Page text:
When we initially heard rumors of an "emergency refresh" coming for the 2013 Civic, we honestly didn't expect much – the era of massive year-over-year changes died decades ago, after all. But what arrived at November's Los Angeles Auto Show was a whole lot more comprehensive in scope than what we anticipated.
The look is a major improvement, appearing far more sophisticated than the 2012 car.
To begin with, the 2013 Civic's nose features a thoroughly updated look, with a more complex hood stamping, larger mesh grille opening framed by a chrome-edged smile, more expressive headlamps and a reworked lower fascia with a fillet of brightwork that does wonders to help the design look more upscale. In profile, with the exception of fresh wheel patterns, the look stays largely as it was for 2012, with the same aggressively raked greenhouse and fuss-free sheetmetal contours. Out back, a redesigned trunklid houses a better-integrated license plate pocket and a chrome trim strip is bookended by larger and more elaborate two-piece taillamps. Overall, we think the look is a major improvement, appearing far more sophisticated than the 2012 car, which was at best an incremental improvement over the admittedly radical eighth-generation model.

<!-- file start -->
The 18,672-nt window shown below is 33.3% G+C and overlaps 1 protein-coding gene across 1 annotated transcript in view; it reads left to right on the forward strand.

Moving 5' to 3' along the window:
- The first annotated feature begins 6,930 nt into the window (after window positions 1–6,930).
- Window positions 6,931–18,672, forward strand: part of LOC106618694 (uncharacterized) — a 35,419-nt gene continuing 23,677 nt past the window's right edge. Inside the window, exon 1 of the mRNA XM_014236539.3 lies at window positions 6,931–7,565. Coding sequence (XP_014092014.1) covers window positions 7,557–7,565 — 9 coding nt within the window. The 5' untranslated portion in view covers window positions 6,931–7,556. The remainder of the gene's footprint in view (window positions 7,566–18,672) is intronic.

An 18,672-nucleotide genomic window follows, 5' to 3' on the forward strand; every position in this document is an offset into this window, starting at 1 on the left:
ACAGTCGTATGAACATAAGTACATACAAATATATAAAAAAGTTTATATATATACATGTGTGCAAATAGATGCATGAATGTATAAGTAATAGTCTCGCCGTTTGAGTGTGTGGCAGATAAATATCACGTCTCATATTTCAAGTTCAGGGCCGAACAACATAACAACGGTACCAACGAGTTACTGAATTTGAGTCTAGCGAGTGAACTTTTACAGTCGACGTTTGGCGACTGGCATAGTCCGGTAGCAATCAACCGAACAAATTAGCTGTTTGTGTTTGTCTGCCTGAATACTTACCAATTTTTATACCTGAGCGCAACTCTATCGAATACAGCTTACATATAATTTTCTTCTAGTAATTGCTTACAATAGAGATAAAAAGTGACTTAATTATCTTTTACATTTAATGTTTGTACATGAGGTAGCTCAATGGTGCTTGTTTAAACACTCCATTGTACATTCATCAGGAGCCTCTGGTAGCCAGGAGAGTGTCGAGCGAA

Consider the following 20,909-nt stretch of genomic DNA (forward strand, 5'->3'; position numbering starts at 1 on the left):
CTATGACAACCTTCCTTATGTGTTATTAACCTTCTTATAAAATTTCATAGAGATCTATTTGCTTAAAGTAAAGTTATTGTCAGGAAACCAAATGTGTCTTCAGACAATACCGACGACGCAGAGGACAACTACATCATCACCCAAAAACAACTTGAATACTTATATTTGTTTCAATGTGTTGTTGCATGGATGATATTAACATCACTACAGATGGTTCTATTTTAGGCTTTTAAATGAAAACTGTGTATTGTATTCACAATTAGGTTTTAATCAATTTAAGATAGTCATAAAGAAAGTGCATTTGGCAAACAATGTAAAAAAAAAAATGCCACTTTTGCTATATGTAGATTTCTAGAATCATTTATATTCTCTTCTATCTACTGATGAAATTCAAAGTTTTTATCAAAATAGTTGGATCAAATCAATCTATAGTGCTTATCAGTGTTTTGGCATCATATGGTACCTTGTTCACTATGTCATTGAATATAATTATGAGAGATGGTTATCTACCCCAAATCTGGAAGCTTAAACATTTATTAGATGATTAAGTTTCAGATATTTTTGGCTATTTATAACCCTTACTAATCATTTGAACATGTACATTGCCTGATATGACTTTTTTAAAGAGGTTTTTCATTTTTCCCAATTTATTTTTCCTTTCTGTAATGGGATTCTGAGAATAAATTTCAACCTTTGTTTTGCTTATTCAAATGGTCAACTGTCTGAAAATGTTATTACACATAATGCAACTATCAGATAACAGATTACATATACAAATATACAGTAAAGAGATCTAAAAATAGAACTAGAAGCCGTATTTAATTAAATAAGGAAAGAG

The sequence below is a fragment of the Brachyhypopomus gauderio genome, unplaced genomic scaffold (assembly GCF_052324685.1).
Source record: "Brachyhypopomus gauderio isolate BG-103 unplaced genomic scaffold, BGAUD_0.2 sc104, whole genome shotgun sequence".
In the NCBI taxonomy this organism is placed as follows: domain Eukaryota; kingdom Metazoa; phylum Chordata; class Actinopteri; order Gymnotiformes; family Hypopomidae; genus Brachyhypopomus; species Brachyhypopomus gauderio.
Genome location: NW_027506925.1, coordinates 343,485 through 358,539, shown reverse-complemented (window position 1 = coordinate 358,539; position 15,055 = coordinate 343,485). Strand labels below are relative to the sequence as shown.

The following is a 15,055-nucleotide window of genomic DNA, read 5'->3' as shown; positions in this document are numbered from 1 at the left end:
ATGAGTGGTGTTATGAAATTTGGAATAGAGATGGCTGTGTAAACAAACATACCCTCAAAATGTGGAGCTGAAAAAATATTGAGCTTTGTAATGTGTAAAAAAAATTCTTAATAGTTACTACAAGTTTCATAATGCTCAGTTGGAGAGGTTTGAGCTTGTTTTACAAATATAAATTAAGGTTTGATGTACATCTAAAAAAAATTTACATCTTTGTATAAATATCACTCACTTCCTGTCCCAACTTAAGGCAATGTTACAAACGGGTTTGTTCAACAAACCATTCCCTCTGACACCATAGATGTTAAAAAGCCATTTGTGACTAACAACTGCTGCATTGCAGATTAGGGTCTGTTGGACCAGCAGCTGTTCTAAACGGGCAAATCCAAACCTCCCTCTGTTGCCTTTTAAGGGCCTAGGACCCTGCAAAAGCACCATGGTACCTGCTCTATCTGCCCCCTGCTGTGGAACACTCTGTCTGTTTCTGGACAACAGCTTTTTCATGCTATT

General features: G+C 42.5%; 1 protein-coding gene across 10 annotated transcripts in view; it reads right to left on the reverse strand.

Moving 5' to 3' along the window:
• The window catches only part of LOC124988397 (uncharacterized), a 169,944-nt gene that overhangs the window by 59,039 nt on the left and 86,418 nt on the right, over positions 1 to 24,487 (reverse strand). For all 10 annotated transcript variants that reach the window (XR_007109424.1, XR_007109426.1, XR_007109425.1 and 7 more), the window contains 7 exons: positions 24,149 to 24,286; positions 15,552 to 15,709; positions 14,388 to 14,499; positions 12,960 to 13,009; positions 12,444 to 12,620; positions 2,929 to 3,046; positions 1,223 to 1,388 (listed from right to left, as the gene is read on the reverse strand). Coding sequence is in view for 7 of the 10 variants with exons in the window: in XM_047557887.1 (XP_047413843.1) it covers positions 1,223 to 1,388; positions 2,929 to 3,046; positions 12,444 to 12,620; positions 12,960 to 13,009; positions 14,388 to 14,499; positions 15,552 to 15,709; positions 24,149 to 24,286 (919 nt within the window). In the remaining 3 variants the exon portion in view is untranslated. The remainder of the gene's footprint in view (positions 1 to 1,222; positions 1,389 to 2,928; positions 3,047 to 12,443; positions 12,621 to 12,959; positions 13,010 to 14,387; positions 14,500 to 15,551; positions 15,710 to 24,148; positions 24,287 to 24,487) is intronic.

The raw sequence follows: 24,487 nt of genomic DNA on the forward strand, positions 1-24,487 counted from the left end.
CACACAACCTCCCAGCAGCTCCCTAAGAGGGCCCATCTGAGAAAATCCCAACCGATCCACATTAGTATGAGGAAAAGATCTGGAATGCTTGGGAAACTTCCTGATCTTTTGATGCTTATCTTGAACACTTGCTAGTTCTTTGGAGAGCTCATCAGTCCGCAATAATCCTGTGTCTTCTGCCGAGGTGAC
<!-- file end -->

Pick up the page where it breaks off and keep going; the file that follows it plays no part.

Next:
But the 2012 Civic's personal Waterloo wasn't really its exterior – it was inside where the car stumbled. A quick peek at Honda owner forums reveals that existing Civic drivers who came in looking to trade their cars for a 2012 model were disappointed with the noticeable cheapening of cabin materials. That's been rectified for 2013, with more soft-touch plastics, convincing faux stitching on the dashboard and doors, a richer headliner, nicer upholstery and, in general, a more premium aura.
The 2013 update helps bring a welcome composure to the Civic's cabin.
The unique two-tier dashboard strategy remains, and while it looks busy, it's quite easy to get used to. Items like a backup camera, Bluetooth telephony/streaming audio and Pandora integration are welcome standard equipment additions, but the biggest improvement to the cabin isn't something you can put a finger on, because it lies beneath. A canopy of additional sound deadening has been added to the firewall, wheel wells and flooring, and a thicker windshield and front-row side windows further mute the outside world. Hondas have rarely been known for their noise abatement abilities, but the 2013 update helps bring a welcome composure to the Civic's cabin, cutting powertrain noise noticeably under acceleration, and road and wind noise everywhere else.